Q: Do you think that governments should place a complete ban on own exotic animals as pets?

A: Absolutely. There is no question that these animals belong in the wild and that locking them up in houses or cages is utterly despicable. The people that do this should be punished. These animals need many miles of territory to roam and daily stimulation from the experiences that they naturally have. When we put them in cages, we destroy their minds and bodies, and there is no excuse for this. In addition, it is also dangerous for people. Some rich kids in Saudi Arabia collect lions and tigers, but these have been responsible for mauling staff at their homes. This sort of thing has to stop immediately.

IELTS Writing Topic: Pets

To be honest, I cannot remember ever seeing an IELTS writing task 2 essay question about pets… but that does not mean it is not possible. This topic could be raised, although I feel that it is more likely you would see a question about animals in general.

If there was a question, it might look something like this:

Some people believe that having a pet such as a cat or a dog helps old people to live a more enjoyable life and to stay healthier.

How do you think old people benefit from having a pet?

Do you think there are any problems related to old people who have pets?

As you can see, that was a two-part question. It is pretty straightforward and you would answer it by devoting each of the body paragraphs to each of the questions. You might plan your essay like this:

IntroBroad statement about old people and pets.
Provide essay statement.
Body Para 1Topic sentence: companionship
Explain more
Give example
Summarise
Body Para 2Topic sentence: it can be a lot of effort
Explain more
Give example
Summarise
ConclusionRefer back to main ideas and offer suggestion: certain pets are good and others are bad for old people

Sample Answer: A Task 1 Letter about Pets

Ok, next we shall look at a model answer to a question from the IELTS General Writing Test. In this case, it requires you to write a letter about pets.

Here is the question:

A friend has agreed to look after your house and pet while you are on holiday. Write a letter to your friend. In your letter

– give contact details for when you are away

– give instructions about how to care for your pet

– describe other household duties

Sample Letter

This is how I would answer that question. Notice that this is an informal letter because it is written to one of my friends. Notice also that there is little in the way of “advanced vocabulary” because I only write what is necessary. In this case, I devoted my efforts to explaining the details of looking after a cat. You don’t need to be a vet to do this!

Hello Jean,

Thanks again for agreeing to look in on Barry while I’m in Thailand for the week. I really appreciate it. I’d just like to give you a little extra info that I’d forgotten to mention when we spoke last time.

Barry’s pretty easy to look after. He gets fed twice a day from the bag of kibble under the sink. If he whines, don’t bother giving him any more, as he’s just trying to manipulate you. Like most cats, he can look after himself, but he gets a bit lonely, so it’ll be good to have you there for him every now and then.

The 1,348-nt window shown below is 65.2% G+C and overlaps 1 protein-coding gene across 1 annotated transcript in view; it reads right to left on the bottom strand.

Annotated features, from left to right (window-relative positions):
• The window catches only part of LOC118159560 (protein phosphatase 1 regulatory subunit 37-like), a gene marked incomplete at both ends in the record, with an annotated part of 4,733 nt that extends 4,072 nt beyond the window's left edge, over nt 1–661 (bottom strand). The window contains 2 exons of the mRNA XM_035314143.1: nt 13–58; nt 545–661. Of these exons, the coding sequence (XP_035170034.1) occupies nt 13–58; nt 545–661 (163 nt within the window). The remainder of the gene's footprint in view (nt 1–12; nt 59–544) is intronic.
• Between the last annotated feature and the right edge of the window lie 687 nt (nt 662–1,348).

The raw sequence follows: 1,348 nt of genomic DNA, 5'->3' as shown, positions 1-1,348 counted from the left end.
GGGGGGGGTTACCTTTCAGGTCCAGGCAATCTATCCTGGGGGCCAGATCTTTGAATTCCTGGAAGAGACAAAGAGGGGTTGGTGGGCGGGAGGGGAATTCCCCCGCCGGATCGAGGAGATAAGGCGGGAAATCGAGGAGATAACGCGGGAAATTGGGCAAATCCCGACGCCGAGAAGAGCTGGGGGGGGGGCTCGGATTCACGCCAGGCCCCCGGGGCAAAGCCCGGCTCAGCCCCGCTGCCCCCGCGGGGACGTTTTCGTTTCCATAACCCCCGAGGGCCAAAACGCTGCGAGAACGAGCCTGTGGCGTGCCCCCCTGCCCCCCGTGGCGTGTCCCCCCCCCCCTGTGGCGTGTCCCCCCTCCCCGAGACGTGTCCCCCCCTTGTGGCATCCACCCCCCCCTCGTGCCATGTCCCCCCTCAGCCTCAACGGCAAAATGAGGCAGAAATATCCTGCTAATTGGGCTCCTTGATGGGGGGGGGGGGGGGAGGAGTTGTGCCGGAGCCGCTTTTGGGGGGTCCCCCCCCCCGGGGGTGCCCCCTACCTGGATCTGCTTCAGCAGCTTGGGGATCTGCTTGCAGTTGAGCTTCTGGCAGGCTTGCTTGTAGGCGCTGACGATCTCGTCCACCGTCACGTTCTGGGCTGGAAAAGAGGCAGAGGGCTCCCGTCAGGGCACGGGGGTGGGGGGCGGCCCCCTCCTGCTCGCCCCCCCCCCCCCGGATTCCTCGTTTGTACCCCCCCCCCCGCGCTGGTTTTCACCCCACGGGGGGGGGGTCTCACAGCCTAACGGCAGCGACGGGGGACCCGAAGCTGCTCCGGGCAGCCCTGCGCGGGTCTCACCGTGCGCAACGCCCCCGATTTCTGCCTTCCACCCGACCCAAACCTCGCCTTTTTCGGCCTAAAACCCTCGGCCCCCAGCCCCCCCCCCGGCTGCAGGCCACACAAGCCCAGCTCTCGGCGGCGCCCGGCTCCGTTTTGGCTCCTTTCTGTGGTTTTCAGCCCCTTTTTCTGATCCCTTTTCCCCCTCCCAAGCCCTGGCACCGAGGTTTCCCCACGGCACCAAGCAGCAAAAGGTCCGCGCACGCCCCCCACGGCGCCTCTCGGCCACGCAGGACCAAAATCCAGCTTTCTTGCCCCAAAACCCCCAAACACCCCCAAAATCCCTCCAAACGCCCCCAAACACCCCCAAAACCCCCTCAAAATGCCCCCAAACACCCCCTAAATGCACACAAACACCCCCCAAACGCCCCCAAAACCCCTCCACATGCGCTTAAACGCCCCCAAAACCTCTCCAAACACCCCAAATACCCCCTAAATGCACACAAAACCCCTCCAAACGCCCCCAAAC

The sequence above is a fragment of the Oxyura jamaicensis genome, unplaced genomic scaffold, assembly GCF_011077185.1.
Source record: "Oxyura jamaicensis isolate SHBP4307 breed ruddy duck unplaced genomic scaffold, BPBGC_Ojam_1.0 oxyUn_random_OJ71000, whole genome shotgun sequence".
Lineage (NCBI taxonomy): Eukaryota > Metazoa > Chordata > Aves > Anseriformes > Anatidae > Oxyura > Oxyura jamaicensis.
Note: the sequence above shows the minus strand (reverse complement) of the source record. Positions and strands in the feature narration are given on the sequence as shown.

As for the house, you can water my plants whenever you think they look a bit dry, and please remember to bring in the Amazon packages before noon, or else the local kids might steal them.

If there’s any problem or if you have any questions, you can send me a message on WhatsApp or Messenger. I know you already have both of those.

Thank again,

David

Improve your Writing Score

If you really need to boost your IELTS writing score, you should consider having an expert correct your essays. This is the only way to find all of your mistakes and then get advice about improving. My writing correction service is the best one available and it is very affordable.

writing post 1024x536 - IELTS Topics: Pets

IELTS Topics for Reading and Listening: Pets

Of course, it is possible for pets to appear in the reading or listening exams, too. For reading, it could be that there is an article about pets (or one specific kind of pet), but for listening it is more likely that you would encounter a conversation about a pet and have to fill in the details.

You can see a sample listening question here:

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This screenshot was taken from here. You can click that link if you want to do the practice test.

As for IELTS reading, there is an example test here that is about dogs.

Conclusion

So is it worthwhile learning lots of vocabulary about pets before your next IELTS test date? I would say “YES” but it depends on you. If you do not like pets or come from a culture where they are not common, you should not waste too much time learning about all the different names for animals. However, if you love animals or pets are common in your area, you should learn some words that can help you talk about them more.

As for the reading and listening parts, you would not be expected to know about pet capibaras or even what a gerbil is. These are just not important words. You would be expected to know the more common animals and then also some words about pet ownership. You can find all of that in my PPT above.

Let me know if you have any questions. Just write them as comments below.